Justice League

Justice League
The Justice League stand among rubble
Top: Green Lanterns Jessica Cruz and Simon Baz
Middle: Aquaman, Batman, Cyborg, and Flash
Front: Superman and Wonder Woman
Art by Jason Fabok and Alex Sinclair
Publication information
PublisherDC Comics
First appearanceThe Brave and the Bold #28 (March 1960)
Created byGardner Fox
In-story information
Base(s)The Hall
The Refuge
JLI Embassies
Detroit Bunker
Secret Sanctuary
See: List of Justice League members

The Justice League is a team of fictional superheroes appearing in American comic books published by DC Comics. The Justice League was conceived by writer Gardner Fox, and they first appeared together, as Justice League of America (JLA) in The Brave and the Bold #28 (March 1960).[1]

The Justice League is an assemblage of superheroes who join together as a team. The seven original members were Superman, Batman, Wonder Woman, The Flash, Green Lantern, Aquaman, and Martian Manhunter. The team roster has rotated throughout the years, consisting of various superheroes from the DC Universe, such as The Atom, Big Barda, Black Canary, Cyborg, Green Arrow, Elongated Man, the Flash/Wally West, Green Lantern/John Stewart, Hawkgirl, Hawkman, Metamorpho, Plastic Man, Power Girl, Orion, Red Tornado, Stargirl, Captain Marvel/Shazam, and Zatanna, among many others.

The team received its own comic book title called Justice League of America in November 1960. With the 2011 relaunch, DC Comics released a second volume of Justice League. In July 2016, the DC Rebirth initiative again relaunched the Justice League comic book titles with the third volume of Justice League. Since its inception, the team has been featured in various films, television programs, and video games.


The seven original members of the Justice League pictured from left to right: Green Lantern, Flash, Superman, Batman, Wonder Woman, Aquaman and Martian Manhunter. Art by Alex Ross.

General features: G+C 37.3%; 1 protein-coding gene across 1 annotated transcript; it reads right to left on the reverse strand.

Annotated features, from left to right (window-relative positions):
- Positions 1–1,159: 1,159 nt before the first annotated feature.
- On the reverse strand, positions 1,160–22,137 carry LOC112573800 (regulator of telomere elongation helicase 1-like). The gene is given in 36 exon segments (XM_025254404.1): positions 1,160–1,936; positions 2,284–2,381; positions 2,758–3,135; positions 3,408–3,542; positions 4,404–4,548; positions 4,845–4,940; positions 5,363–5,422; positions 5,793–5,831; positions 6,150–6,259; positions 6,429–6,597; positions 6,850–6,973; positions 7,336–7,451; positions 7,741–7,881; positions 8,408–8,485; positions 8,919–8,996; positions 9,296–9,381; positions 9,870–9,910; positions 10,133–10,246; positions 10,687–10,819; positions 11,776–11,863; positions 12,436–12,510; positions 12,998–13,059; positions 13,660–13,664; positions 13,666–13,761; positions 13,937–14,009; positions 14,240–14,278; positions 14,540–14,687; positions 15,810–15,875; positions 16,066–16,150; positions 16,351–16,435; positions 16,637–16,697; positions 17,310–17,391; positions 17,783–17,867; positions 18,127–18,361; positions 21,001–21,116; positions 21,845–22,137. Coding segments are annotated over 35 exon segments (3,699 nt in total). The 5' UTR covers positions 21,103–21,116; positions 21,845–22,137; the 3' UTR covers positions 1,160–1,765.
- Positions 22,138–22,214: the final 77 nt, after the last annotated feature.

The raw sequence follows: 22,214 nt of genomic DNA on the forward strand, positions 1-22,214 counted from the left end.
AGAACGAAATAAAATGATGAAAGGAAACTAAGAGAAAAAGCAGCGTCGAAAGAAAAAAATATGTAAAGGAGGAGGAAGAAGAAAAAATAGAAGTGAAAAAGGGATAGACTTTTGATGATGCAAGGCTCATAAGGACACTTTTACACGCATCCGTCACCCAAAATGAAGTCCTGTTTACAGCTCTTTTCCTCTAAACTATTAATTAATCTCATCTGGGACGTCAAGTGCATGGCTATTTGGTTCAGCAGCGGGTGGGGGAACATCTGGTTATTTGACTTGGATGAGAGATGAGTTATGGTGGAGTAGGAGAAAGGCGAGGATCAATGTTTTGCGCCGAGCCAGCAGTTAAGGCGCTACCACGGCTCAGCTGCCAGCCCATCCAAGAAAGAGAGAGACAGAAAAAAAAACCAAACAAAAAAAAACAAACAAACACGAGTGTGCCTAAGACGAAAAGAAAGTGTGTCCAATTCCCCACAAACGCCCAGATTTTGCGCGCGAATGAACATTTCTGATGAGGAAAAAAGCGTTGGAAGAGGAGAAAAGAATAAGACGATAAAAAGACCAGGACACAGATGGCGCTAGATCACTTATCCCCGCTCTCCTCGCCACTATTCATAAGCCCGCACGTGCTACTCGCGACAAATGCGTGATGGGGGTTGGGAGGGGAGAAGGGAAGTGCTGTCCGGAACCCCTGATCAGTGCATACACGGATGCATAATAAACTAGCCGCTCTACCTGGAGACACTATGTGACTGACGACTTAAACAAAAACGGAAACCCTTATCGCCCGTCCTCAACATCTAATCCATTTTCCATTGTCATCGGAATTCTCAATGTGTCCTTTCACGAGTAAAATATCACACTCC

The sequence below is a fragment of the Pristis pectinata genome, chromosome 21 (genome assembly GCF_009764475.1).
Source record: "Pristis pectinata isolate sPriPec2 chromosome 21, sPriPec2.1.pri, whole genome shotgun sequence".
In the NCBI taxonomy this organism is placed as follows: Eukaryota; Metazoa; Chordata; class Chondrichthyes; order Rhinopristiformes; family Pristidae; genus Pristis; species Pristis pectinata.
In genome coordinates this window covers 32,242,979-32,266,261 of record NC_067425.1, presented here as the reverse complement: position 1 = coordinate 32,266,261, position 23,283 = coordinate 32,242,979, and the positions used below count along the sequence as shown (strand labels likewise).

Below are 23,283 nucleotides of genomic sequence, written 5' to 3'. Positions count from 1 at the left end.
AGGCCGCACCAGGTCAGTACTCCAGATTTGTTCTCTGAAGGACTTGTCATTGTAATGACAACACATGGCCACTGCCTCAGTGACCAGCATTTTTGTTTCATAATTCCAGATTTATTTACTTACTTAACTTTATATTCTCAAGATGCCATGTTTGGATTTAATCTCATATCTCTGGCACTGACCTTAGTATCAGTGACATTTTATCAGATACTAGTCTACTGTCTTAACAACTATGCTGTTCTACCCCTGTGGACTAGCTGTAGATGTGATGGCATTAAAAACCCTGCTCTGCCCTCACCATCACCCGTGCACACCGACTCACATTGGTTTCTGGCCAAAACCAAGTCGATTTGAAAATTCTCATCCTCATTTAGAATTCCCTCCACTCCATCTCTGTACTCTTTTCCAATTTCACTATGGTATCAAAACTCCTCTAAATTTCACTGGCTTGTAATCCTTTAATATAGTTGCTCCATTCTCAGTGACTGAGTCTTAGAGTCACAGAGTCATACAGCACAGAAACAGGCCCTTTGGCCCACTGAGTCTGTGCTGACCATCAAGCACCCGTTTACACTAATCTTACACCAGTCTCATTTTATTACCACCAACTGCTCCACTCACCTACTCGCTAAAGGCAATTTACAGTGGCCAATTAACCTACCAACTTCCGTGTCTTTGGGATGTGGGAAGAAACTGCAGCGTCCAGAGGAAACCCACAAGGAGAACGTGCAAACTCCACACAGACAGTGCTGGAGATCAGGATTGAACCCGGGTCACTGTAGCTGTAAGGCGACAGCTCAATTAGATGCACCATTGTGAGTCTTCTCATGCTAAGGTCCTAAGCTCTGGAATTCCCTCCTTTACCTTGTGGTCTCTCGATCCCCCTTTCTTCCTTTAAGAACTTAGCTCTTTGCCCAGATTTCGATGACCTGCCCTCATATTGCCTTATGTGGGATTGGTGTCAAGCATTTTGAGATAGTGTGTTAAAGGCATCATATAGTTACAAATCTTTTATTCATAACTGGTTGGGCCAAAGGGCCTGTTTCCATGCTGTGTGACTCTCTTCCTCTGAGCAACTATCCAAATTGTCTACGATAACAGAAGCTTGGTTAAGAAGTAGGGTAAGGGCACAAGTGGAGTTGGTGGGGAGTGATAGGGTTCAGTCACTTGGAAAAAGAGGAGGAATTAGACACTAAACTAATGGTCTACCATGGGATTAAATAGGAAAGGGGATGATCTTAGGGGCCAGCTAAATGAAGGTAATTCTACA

Various comic book series featuring the Justice League have remained generally popular with fans since inception and, in most incarnations, its roster includes DC's most popular characters. The Justice League concept has also been adapted into various other entertainment media, including various forms of television from the classic Saturday morning Super Friends animated series (1973–1986), a live action series of specials Legends of the Superheroes (1979), an unproduced Justice League of America live-action series (for which the pilot film exists), the acclaimed Justice League animated series (2001–2004), its sequel Justice League Unlimited (2004–2006) and Justice League Action (2016–present).

A live-action film was also in the works around 2008 before being shelved. On June 6, 2012, Warner Bros. announced a new live action Justice League film was in development with Will Beall hired as screenwriter. However, the project was scrapped again. After the success of the Superman reboot Man of Steel, a film titled Batman v Superman: Dawn of Justice was released in March 2016, directed by Zack Snyder. Batman v Superman script writer Chris Terrio has also penned the script for Justice League.[2]

Various origins of the Justice League